Also, check out Sara Lechner’s blog to see how she has combined yo-yos made with the tool with her embellisher to apply them to a background.
I see that Clover are coming out with other shapes – such as hearts and a five petal flower. Not sure about the hearts, but you can easily make a petalled flower (3, 5 or whatever you like) from an ordinary round yo-yo. Make and gather up as usual, then put the needle through the middle of the circle shape to the back and bring the thread up over the outside edge and put the needle back through the centre again. Pull firmly and the thread will ruche the outside edge down towards the centre. Do this at 12, 3, 6 and 9 o’clock for a four petal flower. Can’t see that you would need to buy a separate thingie to do that!

Yo-yo update

I tried out the Clover yo-yo maker thingie – although coming from the English tradition, I call these little circles of gathered fabric Suffolk Puffs – but anyway, I gave it a go, and I am afraid I have to give it a big thumbs down.
It works by running a gathering line a scant 1/4 inch in from the edge of the circle, but you then have to fold the raw edge down with your fingers while simultaneously pulling the thread to gather – this just doesn’t work for me. With the old fashioned method, you do the running stitch through the folded edge, gradually working your way around, then pulling to gather. Trying to simultaneoulsy make all the raw edge fold down neatly and stay there without the benefit of stitching to hold it, while gathering was just completely beyond my capabilities. In the time I fiddled about and still didn’t get a decent result, I could have made three or four the old fashioned way!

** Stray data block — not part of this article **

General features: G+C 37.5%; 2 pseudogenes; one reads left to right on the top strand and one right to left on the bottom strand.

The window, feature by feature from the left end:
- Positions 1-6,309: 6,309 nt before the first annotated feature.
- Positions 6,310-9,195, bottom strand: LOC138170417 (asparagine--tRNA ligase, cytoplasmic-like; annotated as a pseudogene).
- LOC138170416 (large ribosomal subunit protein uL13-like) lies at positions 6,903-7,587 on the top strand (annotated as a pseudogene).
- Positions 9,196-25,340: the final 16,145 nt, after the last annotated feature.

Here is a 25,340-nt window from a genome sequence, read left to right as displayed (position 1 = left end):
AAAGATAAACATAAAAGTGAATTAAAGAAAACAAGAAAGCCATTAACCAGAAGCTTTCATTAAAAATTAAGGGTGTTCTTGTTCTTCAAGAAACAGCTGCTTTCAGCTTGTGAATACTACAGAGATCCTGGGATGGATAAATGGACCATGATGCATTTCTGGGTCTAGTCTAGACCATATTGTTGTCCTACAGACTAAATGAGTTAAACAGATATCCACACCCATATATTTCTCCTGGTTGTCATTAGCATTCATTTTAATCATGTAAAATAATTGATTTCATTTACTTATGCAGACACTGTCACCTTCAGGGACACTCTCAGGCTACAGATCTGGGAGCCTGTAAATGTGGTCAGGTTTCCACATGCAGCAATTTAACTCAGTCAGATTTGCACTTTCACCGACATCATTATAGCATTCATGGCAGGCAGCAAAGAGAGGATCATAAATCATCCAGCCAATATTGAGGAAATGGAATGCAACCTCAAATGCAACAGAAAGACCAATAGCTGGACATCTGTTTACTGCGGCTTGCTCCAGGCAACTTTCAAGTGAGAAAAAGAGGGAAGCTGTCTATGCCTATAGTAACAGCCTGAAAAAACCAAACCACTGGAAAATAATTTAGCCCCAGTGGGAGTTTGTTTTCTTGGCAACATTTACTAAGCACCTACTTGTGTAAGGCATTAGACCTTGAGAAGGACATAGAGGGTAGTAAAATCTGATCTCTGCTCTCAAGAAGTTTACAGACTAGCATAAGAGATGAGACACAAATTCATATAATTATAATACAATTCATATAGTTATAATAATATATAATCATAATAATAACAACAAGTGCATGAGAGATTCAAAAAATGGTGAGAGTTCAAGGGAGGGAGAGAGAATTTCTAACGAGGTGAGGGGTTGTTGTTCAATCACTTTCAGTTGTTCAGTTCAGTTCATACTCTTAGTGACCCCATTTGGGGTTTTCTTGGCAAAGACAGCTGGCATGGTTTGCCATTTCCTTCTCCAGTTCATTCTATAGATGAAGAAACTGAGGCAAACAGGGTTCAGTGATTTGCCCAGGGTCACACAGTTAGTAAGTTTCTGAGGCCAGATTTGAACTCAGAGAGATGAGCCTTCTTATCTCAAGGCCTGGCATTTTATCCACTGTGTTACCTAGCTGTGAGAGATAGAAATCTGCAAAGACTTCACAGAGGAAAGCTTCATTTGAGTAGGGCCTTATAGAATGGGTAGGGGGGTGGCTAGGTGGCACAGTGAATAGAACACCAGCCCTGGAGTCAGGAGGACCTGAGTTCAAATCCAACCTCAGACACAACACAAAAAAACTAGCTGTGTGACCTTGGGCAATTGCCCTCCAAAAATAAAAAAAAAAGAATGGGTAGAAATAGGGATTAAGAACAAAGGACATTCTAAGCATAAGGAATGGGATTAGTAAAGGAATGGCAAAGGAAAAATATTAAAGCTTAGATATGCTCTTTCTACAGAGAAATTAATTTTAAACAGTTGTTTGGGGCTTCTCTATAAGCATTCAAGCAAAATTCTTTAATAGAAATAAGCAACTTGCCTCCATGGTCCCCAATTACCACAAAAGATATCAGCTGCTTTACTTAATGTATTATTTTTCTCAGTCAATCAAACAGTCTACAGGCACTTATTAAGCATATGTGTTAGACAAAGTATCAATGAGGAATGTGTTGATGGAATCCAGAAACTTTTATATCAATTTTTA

I have got a little collection of these already as shown in the photo, as I plan to make a miniature suffolk puff top to add to my collection. I am an accredited teacher with Canberra Quilters, and each year, one of us takes turns at putting on an educational display as part of our annual exhibition. The year it was my turn I displayed a series of miniature quilts chronicalling the history and devlopment of different styles of quiltmaking starting in 17 Century Britain and moving through the development of patchwork in the US and onto the latest trends. There were about a dozen quilts in all which captured the major movements/styles. But I have had in mind to add extras to fill in some gaps – and a suffolk puff top is on the list.